Weirded Out by Wine

Is ordering wine in restaurants making you crazy? Dear Dara prescribes anti-psychotics.

"Corked wine is no one's fault," Bill Summerville, the sommelier at one local white-tablecloth palace, told me. "It's not the guest's fault, not the waiter's, not the restaurant's. If it's corked, send it back. There's no reason to make a big deal of it, on either side. If anything, there's an opportunity for the staff to show either their ignorance and lack of caring, or their professionalism." What do they do at La Belle Vie in such instances? "We ask them if they'd like to try another of the same, or move on to something else. Sometimes a corked wine will smell more and more corked as it breathes," Summerville noted. "So if you don't get it right away, just bring it up when you notice it. The waiter will normally be able to get credit from the distributor. So, he can make an ass of himself, or open a new bottle. It happens to everyone: The other night someone brought in an '86 Margaux, and it was corked—flat, totally void of flavor." (This, by the way, is the wine-head equivalent of buying a Lamborghini, waiting several years to drive it, and then hopping in to discover it has no engine. Exceedingly displeasing.)

As to your question about how to ask a sommelier for a wine, Summerville said that if you don't feel comfortable with wine-speak, just name your price: Literally. Say: I want a $25 bottle, a $40 bottle, or what have you. It's just as embarrassing and awkward for the server to hunt and peck for your secret price as it is for you to endure being hunted and pecked at.

"People should be as blunt as possible with the staff," Summerville told me. "By all means say, 'I don't know a lot about wine.' No matter what restaurant I've worked at, the goal is to make people feel comfortable. If the environment is a little intimidating and the list a little intimidating, I tell my staff: Just step into the zone. Let them know one way or another this is Minnesota, and we're relaxed, we're nice. I love it when people say, 'I don't know a lot about wine,' because then I can turn them on to something cool." And what about the elephant on the wine list, the money? Don't sweat that either, advises Summerville: "Just tell the waiter: I want to spend 25 bucks. Speak as directly and bluntly with the waiter or wine person as you can. If you're on a date and want to look like a bigshot, point to something on the list and say: 'I was thinking of something like this,'" which should lead your server to suggest similarly priced bottles.

Corked and abandoned: If the wine smells like an old, wet dog, don't be afraid to send it back
City Pages
Corked and abandoned: If the wine smells like an old, wet dog, don't be afraid to send it back

If you're anxious about shopping the lower-priced parts of the list, don't be. "It takes more skill to pick a good cheap wine" for a wine list, Summerville told me, "especially since all the expensive wines are right in front of you. It's definitely a point of pride with me to find cheaper things for the list, the same way you could spend 60 thousand dollars for a car but get something better at 30 thousand." Just as there are good cheap wines, Summerville emphasized, there are bad expensive ones. "There are so many overblown, overpriced wines that you see at all the steakhouses and corporate restaurants, it's ridiculous." As to no-brainer picks for the wine-list-wary, Summerville says that it's hard to go wrong with Cava, the sparkling Spanish wine, and that anything from Austria or Portugal is a pretty good bet right now, as the regions are so unpopular that no one is importing any of their second-tier wines. If price is no concern, blanc de blanc Champagne goes with everything, and is never a wrong choice, says Summerville.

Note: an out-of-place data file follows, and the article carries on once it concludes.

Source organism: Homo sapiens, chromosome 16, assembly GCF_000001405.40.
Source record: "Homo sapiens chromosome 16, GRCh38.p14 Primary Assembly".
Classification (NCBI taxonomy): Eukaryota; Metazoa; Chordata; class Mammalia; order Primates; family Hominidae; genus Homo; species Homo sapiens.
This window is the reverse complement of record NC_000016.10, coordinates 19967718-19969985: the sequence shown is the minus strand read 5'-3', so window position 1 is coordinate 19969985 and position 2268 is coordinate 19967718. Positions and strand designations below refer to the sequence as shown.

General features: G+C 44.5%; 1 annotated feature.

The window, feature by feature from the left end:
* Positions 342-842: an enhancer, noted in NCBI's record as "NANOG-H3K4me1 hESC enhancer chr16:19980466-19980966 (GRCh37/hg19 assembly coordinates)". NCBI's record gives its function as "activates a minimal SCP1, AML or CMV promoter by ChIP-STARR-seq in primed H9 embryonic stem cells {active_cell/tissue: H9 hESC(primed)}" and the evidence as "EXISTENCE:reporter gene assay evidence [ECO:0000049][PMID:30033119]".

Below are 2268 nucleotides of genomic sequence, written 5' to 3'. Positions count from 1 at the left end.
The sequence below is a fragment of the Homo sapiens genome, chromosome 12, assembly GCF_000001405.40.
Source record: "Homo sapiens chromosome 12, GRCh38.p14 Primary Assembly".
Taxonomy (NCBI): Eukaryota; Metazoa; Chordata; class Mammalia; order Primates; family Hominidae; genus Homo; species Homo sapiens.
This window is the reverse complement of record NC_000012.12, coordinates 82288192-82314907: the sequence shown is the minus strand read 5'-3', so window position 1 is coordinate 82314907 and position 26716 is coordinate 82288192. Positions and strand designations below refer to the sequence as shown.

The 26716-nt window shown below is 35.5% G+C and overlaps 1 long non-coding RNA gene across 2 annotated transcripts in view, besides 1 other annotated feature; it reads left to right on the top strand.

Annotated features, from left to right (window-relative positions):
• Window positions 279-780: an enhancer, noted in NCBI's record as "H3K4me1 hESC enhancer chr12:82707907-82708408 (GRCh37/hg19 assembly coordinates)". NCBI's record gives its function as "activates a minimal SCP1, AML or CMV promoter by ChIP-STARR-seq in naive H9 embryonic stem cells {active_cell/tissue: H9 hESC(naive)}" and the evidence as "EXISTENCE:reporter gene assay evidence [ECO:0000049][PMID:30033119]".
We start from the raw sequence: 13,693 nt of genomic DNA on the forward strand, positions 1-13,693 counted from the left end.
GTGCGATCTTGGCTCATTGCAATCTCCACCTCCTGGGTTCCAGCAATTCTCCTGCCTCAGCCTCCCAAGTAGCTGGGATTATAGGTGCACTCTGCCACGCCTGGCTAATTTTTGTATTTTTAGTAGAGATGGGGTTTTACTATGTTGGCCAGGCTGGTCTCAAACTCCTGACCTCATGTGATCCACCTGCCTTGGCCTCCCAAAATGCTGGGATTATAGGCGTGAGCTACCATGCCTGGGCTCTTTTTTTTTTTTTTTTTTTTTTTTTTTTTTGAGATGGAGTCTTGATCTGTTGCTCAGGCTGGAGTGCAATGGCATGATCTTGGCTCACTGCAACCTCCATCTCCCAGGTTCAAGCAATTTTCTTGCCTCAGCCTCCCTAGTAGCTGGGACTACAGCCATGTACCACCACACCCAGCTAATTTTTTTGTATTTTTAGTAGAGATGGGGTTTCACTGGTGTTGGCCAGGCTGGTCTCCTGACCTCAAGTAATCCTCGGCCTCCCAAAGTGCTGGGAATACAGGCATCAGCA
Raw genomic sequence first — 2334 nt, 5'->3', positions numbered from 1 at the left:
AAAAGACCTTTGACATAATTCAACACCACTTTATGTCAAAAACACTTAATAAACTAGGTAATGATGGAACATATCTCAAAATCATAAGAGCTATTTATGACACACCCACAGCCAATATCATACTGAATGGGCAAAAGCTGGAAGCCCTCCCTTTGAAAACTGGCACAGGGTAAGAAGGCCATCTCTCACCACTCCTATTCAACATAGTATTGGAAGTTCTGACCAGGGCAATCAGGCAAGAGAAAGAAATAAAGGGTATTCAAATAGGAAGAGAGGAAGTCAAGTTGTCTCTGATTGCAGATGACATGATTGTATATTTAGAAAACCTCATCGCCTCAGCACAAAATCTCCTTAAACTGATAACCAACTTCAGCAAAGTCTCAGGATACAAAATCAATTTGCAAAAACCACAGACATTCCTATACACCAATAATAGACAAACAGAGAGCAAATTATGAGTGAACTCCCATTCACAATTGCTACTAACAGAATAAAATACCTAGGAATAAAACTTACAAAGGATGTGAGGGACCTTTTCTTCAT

Does that dull your anxiety to a nice, soothing background noise, Perplexed? If not, I also talked to Tim Niver, former general manager at Aquavit and current co-owner and server at his gastro-diner the Town Talk Diner, and he told me that if truth be told, most of the people who go on and on about wine are just blowhards anyway. "Put the big talker in a blind tasting and have him tell you which is a Cabernet, which is a Merlot, which is a Chianti—chances are 95 percent of the population can't do that, including me. Blind tasting is a hard game, and, that said, most people probably wouldn't know the difference between a really great bottle of wine and a good one. [With] a 1982 Chateau Petrus versus a Barossa Valley Shiraz, the subtle differences are lost on most people." Furthermore, Niver told me, when you look at your neighboring tables in a fancy white-tablecloth place, please know that all but a handful of your fellow diners are drinking in the $45 to $80 range—or at least they were at Aquavit. Those premium-price wines are on the list partly because if they're not, the restaurant becomes a less attractive destination for the 5 percent or so of expense-account diners and big-wine hunters. That $300 wine? No one's expecting you to order it, and if you haven't dedicated your life to the stuff by now, chances are it wouldn't make a $300 impression on you anyway. Does that feel insulting? Or anti-democratic? It doesn't bug me, but maybe that's just because I've gotten enough parking tickets to find inner peace.

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